Downfalls when rushing to the market

Often, during discussions with potential divestment clients, we are asked “how quickly can you take my business to the market?” Or, “Can you start approaching prospective acquirers straight away?”

When potential divestment clients begin their discussions with us, they have normally made a firm decision that they would like to divest. On top of this, divesting sooner rather than later is normally their preference. We understand this, however rushing to the market is filled with danger, and more often than not will actually slow the process down, and generate inferior outcomes.

In our experience, preparation is key when considering a divestment of your enterprise. This means, your Prospectus or Information Memorandum is complete, all source documents are prepared for the due diligence stage of the transaction, you have agreed on an appropriate target list of potential acquirers with your advisor, and that you have discussed your potential divestment with legal and accounting advisors.

The downfalls of rushing to the market can be summarised as follows:

1. It places you in a position of weakness

By properly preparing prior to going to the market, you will be in a greater position of control. This comes from the ability to approach your target list of prospective acquirers in a planned and methodical manner, and determining how best to release information to prospective acquirers in a confidential manner, whilst both generating and maintaining competition.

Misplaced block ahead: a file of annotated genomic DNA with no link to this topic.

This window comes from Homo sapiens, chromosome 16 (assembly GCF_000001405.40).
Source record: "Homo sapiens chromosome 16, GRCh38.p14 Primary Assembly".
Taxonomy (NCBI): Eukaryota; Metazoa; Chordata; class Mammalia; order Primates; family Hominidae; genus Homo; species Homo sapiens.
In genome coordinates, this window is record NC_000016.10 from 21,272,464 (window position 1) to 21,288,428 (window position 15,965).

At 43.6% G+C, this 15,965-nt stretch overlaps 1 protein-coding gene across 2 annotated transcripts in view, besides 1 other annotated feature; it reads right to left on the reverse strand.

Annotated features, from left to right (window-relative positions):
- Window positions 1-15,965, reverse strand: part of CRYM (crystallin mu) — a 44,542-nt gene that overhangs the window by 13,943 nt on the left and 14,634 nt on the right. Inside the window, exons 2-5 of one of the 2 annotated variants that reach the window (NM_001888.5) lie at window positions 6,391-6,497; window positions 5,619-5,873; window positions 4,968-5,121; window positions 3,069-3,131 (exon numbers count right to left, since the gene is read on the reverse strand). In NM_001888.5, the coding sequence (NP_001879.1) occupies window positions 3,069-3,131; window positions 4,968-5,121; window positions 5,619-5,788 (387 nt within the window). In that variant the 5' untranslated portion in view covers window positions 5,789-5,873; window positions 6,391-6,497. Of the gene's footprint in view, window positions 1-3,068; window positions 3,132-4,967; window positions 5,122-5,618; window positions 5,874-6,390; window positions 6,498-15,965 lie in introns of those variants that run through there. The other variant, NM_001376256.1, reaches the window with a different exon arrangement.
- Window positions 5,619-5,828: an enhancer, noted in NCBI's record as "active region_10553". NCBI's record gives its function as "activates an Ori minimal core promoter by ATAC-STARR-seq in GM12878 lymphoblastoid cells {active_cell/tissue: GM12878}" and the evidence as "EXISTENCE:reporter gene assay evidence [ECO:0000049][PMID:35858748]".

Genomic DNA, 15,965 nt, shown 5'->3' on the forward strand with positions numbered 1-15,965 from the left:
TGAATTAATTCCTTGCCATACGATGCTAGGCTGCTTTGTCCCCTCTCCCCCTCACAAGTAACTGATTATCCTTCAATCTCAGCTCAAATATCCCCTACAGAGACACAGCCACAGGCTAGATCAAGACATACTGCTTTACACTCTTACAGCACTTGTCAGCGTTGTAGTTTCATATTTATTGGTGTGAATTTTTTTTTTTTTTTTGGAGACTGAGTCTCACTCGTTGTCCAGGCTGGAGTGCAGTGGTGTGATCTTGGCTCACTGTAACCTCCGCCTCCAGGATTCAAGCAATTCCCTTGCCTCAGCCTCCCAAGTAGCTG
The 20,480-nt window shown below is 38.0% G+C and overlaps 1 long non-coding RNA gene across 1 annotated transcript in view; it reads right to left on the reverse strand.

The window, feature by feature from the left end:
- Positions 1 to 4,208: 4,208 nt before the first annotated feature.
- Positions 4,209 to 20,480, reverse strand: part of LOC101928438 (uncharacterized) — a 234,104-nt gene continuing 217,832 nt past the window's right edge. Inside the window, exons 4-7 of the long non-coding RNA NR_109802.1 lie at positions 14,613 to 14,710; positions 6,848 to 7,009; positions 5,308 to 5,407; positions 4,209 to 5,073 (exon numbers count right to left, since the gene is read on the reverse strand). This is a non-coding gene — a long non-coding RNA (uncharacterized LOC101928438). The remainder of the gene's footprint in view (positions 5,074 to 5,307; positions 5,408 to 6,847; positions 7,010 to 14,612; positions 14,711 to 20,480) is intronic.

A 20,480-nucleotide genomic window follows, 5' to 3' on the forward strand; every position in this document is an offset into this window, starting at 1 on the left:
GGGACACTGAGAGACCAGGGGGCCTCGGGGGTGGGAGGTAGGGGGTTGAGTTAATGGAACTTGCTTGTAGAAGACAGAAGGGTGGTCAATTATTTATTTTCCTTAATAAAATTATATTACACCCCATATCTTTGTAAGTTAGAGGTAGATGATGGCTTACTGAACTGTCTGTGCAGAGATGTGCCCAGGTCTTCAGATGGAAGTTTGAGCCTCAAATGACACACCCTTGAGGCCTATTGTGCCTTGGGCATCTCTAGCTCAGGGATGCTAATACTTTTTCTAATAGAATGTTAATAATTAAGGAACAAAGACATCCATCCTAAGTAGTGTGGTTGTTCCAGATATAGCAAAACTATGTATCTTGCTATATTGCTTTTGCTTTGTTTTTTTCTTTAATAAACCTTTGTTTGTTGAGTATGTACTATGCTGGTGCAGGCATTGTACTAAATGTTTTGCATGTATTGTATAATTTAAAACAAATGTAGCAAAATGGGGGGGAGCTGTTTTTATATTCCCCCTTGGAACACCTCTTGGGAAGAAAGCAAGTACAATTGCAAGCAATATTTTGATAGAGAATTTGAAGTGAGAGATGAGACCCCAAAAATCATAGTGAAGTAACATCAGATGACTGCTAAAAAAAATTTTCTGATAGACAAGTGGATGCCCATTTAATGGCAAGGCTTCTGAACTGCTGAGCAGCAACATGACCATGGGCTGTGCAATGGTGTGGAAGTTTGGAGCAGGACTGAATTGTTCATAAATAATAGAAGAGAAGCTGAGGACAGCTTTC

If you’re not prepared, the approach to prospective acquirers becomes jolted and unplanned, with an inability to release appropriate required information to potential acquirers in a smooth fashion. This diminishes your chances of developing competitive tension, and lowers your market credibility.

2. It will not make the process any quicker (however may make it slower)

Proper preparation will allow you to move towards and into the due diligence stage of the transaction more quickly. During due diligence, a prospective acquirer will expect to review and analyse a range of documentation on the business’ performance, and relating to key risk factors that may impact on your business’ future performance.

Many documents and records required during due diligence will be the same from purchaser to purchaser (like property leases and financial records), and these documents should be ready for due diligence prior to going to the market. Your advisor can guide you with this.

The truth is, it is highly unlikely for a prospective acquirer to consider proceeding with an acquisition without proper completion of due diligence. Accordingly, you should not approach any prospective acquirers until you are ready for this stage of the process.

3. You have not sought appropriate legal and accounting advice

Far too often, business owners rush to complete the sale of their business without giving proper consideration to accounting and legal issues. Professional accounting and legal advice allows business sellers to ensure they maximise their after tax proceeds from a divestment, as well as minimising any legal risks which could emerge from a transaction. Accordingly, it is highly recommended that advice is sought in these area prior to going to the market.

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Careful and methodical preparation does take time. It is of vital importance however in ensuring you receive an optimum divestment outcome.

If you are seeking a professional advisor to assist you with the merger, acquisition, divestment or valuation of a business with an enterprise value of between $1 million and $50 million please contact Quinn M & A on 02 9223 9166 or email to find our nearest office.